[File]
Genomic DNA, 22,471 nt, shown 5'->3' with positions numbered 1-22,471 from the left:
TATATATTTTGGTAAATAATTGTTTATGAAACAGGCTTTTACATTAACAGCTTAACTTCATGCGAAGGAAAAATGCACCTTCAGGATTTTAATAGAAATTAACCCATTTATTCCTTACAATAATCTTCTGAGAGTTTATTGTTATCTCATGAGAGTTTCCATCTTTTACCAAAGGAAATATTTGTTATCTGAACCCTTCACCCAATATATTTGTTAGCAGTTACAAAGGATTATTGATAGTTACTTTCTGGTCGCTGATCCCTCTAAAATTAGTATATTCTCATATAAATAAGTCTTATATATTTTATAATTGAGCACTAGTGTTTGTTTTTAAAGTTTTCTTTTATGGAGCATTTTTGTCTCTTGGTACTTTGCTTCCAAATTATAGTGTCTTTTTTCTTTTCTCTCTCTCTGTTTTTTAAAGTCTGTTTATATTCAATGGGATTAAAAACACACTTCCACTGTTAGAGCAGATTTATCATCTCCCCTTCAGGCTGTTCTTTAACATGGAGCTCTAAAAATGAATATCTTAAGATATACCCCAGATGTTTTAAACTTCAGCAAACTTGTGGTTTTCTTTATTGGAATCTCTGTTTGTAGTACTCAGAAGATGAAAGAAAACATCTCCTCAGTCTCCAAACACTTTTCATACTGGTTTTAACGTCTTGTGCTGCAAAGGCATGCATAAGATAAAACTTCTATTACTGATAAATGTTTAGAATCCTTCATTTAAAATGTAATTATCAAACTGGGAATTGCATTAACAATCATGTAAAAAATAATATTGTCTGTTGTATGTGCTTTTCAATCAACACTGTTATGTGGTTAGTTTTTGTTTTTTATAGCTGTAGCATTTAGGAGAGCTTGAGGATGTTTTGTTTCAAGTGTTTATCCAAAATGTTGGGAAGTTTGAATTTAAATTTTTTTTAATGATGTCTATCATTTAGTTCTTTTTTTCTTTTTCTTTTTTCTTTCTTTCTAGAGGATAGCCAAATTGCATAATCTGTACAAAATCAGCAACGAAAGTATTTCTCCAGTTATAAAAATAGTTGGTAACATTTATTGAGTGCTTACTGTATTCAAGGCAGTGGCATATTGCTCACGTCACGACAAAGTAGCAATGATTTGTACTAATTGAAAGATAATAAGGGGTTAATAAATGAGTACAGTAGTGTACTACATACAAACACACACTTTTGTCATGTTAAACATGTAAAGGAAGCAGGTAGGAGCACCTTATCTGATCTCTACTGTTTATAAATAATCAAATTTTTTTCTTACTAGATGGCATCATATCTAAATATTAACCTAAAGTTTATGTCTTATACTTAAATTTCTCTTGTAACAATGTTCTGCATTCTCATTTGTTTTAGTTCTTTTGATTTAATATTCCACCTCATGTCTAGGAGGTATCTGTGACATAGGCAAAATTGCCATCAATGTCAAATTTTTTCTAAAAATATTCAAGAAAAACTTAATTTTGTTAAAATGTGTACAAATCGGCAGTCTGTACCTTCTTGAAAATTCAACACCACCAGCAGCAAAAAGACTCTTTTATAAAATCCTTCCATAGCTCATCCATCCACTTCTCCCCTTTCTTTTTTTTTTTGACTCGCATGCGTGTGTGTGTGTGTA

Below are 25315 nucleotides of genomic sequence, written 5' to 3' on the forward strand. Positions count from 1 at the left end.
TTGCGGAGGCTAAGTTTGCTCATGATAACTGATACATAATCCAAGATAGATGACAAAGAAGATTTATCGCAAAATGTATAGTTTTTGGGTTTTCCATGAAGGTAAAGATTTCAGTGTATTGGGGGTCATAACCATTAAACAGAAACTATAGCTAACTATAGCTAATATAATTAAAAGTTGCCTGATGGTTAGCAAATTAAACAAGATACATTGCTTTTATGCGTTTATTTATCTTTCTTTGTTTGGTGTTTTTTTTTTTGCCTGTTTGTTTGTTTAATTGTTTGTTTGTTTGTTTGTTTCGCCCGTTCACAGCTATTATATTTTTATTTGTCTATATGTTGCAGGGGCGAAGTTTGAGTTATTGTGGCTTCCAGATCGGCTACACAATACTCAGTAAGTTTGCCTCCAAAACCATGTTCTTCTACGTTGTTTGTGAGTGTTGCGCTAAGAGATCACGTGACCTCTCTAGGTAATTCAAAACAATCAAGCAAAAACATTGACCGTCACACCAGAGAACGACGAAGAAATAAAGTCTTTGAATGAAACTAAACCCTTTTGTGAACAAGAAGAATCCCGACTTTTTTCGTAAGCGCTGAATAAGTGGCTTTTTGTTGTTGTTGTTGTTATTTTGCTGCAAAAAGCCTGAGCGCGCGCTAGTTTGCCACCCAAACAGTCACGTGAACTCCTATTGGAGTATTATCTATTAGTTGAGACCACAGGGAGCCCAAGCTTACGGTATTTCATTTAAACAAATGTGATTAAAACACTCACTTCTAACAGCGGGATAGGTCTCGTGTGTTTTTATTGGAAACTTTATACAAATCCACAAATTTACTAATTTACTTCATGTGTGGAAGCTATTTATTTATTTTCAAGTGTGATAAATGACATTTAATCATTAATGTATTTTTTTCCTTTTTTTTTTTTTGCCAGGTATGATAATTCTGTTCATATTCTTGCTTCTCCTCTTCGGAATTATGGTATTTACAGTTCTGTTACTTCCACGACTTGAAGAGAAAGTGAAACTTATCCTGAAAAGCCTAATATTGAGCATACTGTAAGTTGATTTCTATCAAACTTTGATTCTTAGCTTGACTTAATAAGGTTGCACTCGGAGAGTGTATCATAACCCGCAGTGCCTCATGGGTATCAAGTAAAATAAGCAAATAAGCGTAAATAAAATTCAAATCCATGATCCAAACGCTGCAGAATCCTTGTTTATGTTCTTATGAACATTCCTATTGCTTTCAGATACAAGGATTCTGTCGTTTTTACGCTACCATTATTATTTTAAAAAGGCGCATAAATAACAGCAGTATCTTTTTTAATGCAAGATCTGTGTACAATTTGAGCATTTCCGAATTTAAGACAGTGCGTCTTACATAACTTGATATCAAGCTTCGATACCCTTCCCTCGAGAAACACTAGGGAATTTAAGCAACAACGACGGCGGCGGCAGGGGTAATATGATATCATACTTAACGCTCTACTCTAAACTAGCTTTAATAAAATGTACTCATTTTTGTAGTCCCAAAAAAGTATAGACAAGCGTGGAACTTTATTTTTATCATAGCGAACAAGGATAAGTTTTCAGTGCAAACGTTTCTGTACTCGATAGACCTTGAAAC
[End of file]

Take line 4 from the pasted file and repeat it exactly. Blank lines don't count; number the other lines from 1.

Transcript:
TTGCGGAGGCTAAGTTTGCTCATGATAACTGATACATAATCCAAGATAGATGACAAAGAAGATTTATCGCAAAATGTATAGTTTTTGGGTTTTCCATGAAGGTAAAGATTTCAGTGTATTGGGGGTCATAACCATTAAACAGAAACTATAGCTAACTATAGCTAATATAATTAAAAGTTGCCTGATGGTTAGCAAATTAAACAAGATACATTGCTTTTATGCGTTTATTTATCTTTCTTTGTTTGGTGTTTTTTTTTTTGCCTGTTTGTTTGTTTAATTGTTTGTTTGTTTGTTTGTTTCGCCCGTTCACAGCTATTATATTTTTATTTGTCTATATGTTGCAGGGGCGAAGTTTGAGTTATTGTGGCTTCCAGATCGGCTACACAATACTCAGTAAGTTTGCCTCCAAAACCATGTTCTTCTACGTTGTTTGTGAGTGTTGCGCTAAGAGATCACGTGACCTCTCTAGGTAATTCAAAACAATCAAGCAAAAACATTGACCGTCACACCAGAGAACGACGAAGAAATAAAGTCTTTGAATGAAACTAAACCCTTTTGTGAACAAGAAGAATCCCGACTTTTTTCGTAAGCGCTGAATAAGTGGCTTTTTGTTGTTGTTGTTGTTATTTTGCTGCAAAAAGCCTGAGCGCGCGCTAGTTTGCCACCCAAACAGTCACGTGAACTCCTATTGGAGTATTATCTATTAGTTGAGACCACAGGGAGCCCAAGCTTACGGTATTTCATTTAAACAAATGTGATTAAAACACTCACTTCTAACAGCGGGATAGGTCTCGTGTGTTTTTATTGGAAACTTTATACAAATCCACAAATTTACTAATTTACTTCATGTGTGGAAGCTATTTATTTATTTTCAAGTGTGATAAATGACATTTAATCATTAATGTATTTTTTTCCTTTTTTTTTTTTTGCCAGGTATGATAATTCTGTTCATATTCTTGCTTCTCCTCTTCGGAATTATGGTATTTACAGTTCTGTTACTTCCACGACTTGAAGAGAAAGTGAAACTTATCCTGAAAAGCCTAATATTGAGCATACTGTAAGTTGATTTCTATCAAACTTTGATTCTTAGCTTGACTTAATAAGGTTGCACTCGGAGAGTGTATCATAACCCGCAGTGCCTCATGGGTATCAAGTAAAATAAGCAAATAAGCGTAAATAAAATTCAAATCCATGATCCAAACGCTGCAGAATCCTTGTTTATGTTCTTATGAACATTCCTATTGCTTTCAGATACAAGGATTCTGTCGTTTTTACGCTACCATTATTATTTTAAAAAGGCGCATAAATAACAGCAGTATCTTTTTTAATGCAAGATCTGTGTACAATTTGAGCATTTCCGAATTTAAGACAGTGCGTCTTACATAACTTGATATCAAGCTTCGATACCCTTCCCTCGAGAAACACTAGGGAATTTAAGCAACAACGACGGCGGCGGCAGGGGTAATATGATATCATACTTAACGCTCTACTCTAAACTAGCTTTAATAAAATGTACTCATTTTTGTAGTCCCAAAAAAGTATAGACAAGCGTGGAACTTTATTTTTATCATAGCGAACAAGGATAAGTTTTCAGTGCAAACGTTTCTGTACTCGATAGACCTTGAAAC